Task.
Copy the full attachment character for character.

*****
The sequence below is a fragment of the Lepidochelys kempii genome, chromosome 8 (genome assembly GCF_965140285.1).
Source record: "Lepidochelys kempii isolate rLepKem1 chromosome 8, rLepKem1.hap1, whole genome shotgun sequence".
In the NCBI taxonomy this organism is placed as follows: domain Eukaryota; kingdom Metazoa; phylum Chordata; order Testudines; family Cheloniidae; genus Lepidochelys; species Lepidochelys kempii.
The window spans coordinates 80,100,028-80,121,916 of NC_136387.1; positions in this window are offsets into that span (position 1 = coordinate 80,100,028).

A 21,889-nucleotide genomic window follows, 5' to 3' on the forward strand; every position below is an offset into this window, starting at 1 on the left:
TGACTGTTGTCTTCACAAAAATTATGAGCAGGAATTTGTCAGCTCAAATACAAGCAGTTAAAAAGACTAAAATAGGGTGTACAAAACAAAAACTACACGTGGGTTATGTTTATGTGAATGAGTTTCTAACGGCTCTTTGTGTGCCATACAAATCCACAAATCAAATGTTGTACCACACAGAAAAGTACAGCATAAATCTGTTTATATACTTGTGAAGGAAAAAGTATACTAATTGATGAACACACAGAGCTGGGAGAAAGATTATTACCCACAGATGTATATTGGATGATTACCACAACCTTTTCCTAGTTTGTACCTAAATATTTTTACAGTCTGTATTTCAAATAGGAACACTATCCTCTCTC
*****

The sequence below is a fragment of the Lepidochelys kempii genome, chromosome 8 (genome assembly GCF_965140285.1).
Source record: "Lepidochelys kempii isolate rLepKem1 chromosome 8, rLepKem1.hap1, whole genome shotgun sequence".
In the NCBI taxonomy this organism is placed as follows: domain Eukaryota; kingdom Metazoa; phylum Chordata; order Testudines; family Cheloniidae; genus Lepidochelys; species Lepidochelys kempii.
The window spans coordinates 80,100,028-80,121,916 of NC_136387.1; positions in this window are offsets into that span (position 1 = coordinate 80,100,028).

A 21,889-nucleotide genomic window follows, 5' to 3' on the forward strand; every position below is an offset into this window, starting at 1 on the left:
TGACTGTTGTCTTCACAAAAATTATGAGCAGGAATTTGTCAGCTCAAATACAAGCAGTTAAAAAGACTAAAATAGGGTGTACAAAACAAAAACTACACGTGGGTTATGTTTATGTGAATGAGTTTCTAACGGCTCTTTGTGTGCCATACAAATCCACAAATCAAATGTTGTACCACACAGAAAAGTACAGCATAAATCTGTTTATATACTTGTGAAGGAAAAAGTATACTAATTGATGAACACACAGAGCTGGGAGAAAGATTATTACCCACAGATGTATATTGGATGATTACCACAACCTTTTCCTAGTTTGTACCTAAATATTTTTACAGTCTGTATTTCAAATAGGAACACTATCCTCTCTC